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January 2008

POLG1 Mutations Manifesting as Autosomal Recessive Axonal Charcot-Marie-Tooth Disease

Author Affiliations

Author Affiliations: Departments of Neurology (Drs Harrower, O’Donovan, Findlay, and De Silva) and Neuropathology (Dr O’Donovan), Essex Centre for Neurological Sciences, Queen's Hospital, Romford; Mitochondrial Research Group, The Medical School (Drs Hudson, Taylor, and Chinnery and Ms Stewart), and Institute of Human Genetics (Drs Taylor and Chinnery), Newcastle University, Newcastle upon Tyne; Institute of Neurology and The National Hospital for Neurology and Neurosurgery, London (Dr Houlden); and Department of Neurology, Royal Surrey County Hospital, Guildford (Dr Warner); England.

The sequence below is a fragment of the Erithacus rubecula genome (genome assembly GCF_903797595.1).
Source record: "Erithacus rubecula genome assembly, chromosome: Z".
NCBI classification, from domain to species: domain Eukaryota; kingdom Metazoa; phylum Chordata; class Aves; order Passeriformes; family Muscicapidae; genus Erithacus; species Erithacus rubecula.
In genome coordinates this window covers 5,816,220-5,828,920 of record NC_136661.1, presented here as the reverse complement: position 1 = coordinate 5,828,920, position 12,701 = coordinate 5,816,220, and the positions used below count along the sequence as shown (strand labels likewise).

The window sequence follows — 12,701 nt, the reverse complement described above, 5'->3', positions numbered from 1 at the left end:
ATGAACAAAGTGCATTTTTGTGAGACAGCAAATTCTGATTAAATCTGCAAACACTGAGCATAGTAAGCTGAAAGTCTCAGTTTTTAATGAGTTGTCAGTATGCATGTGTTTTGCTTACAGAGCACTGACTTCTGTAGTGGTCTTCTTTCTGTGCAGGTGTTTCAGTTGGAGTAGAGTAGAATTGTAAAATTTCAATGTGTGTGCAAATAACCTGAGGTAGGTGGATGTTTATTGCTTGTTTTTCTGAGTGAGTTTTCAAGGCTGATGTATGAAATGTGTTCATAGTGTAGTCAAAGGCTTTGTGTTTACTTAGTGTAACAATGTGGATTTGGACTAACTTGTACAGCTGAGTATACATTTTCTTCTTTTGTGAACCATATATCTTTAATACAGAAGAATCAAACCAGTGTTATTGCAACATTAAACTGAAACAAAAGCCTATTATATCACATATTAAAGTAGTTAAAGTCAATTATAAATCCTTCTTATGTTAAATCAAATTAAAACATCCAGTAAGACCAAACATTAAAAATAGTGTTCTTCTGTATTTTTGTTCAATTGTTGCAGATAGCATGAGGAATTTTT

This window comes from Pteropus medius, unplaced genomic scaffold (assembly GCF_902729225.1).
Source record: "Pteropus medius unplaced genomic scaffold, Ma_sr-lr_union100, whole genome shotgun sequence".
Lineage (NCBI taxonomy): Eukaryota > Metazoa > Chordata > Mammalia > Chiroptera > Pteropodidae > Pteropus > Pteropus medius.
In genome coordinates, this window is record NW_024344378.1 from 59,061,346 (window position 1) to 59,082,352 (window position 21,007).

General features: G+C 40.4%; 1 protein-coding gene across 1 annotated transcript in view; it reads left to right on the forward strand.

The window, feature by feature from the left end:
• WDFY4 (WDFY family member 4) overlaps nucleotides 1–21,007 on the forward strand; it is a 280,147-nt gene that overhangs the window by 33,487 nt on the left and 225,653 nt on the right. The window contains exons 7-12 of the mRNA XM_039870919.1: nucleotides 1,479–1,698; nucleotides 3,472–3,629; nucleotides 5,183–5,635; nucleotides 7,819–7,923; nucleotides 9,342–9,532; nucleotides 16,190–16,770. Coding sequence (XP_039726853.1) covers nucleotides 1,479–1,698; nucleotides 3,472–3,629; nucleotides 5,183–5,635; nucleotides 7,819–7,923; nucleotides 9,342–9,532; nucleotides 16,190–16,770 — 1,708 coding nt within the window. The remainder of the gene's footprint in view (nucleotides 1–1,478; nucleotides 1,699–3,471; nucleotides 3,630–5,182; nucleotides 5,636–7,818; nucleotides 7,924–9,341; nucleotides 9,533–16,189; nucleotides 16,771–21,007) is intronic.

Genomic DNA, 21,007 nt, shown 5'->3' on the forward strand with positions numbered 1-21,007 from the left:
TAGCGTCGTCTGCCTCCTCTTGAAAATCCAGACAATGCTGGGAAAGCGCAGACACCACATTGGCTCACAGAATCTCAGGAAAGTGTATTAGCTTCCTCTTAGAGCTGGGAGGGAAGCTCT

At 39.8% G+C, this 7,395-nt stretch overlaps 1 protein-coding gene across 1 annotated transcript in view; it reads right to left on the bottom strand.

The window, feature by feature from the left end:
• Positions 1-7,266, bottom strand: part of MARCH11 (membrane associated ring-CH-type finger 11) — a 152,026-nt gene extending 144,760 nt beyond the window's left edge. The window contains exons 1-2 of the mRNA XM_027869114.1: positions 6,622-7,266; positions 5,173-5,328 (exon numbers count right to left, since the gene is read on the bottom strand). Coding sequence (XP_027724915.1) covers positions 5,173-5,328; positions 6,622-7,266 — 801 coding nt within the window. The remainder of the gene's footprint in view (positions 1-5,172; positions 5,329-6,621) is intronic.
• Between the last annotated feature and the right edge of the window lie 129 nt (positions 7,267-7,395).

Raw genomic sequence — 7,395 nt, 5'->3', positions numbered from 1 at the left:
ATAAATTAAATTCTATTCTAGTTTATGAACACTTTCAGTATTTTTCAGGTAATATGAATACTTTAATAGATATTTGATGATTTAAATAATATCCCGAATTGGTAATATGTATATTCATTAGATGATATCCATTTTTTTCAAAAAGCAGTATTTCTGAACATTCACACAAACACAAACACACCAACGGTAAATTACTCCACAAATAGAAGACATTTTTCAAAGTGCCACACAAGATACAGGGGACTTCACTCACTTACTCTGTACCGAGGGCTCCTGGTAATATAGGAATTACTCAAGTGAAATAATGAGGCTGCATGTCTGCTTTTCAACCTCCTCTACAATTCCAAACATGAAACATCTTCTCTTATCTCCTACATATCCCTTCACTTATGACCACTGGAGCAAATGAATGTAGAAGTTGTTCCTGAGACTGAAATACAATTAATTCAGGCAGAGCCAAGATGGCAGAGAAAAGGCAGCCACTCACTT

Arch Neurol. 2008;65(1):133-136. doi:10.1001/archneurol.2007.4

Background  Although a molecular diagnosis is possible in most patients having Charcot-Marie-Tooth disease (CMT), recessively inherited and axonal neuropathies still present a diagnostic challenge.

Objective  To determine the cause of axonal CMT type 2 in 3 siblings.

Design  Case report.

Setting  Academic research.

Participants  Three siblings who subsequently developed profound cerebellar ataxia.

Main Outcome Measures  Muscle biopsy specimen molecular genetic analysis of the POLG1 (polymerase γ-1) gene, as well as screening of control subjects for POLG1 sequence variants.

Results  Cytochrome c oxidase deficient fibers and multiple deletions of mitochondrial DNA were detected in skeletal muscle. Three compound heterozygous substitutions were detected in POLG1.

Conclusion  Even in the absence of classic features of mitochondrial disease, POLG1 should be considered in patients having axonal CMT that may be associated with tremor or ataxia.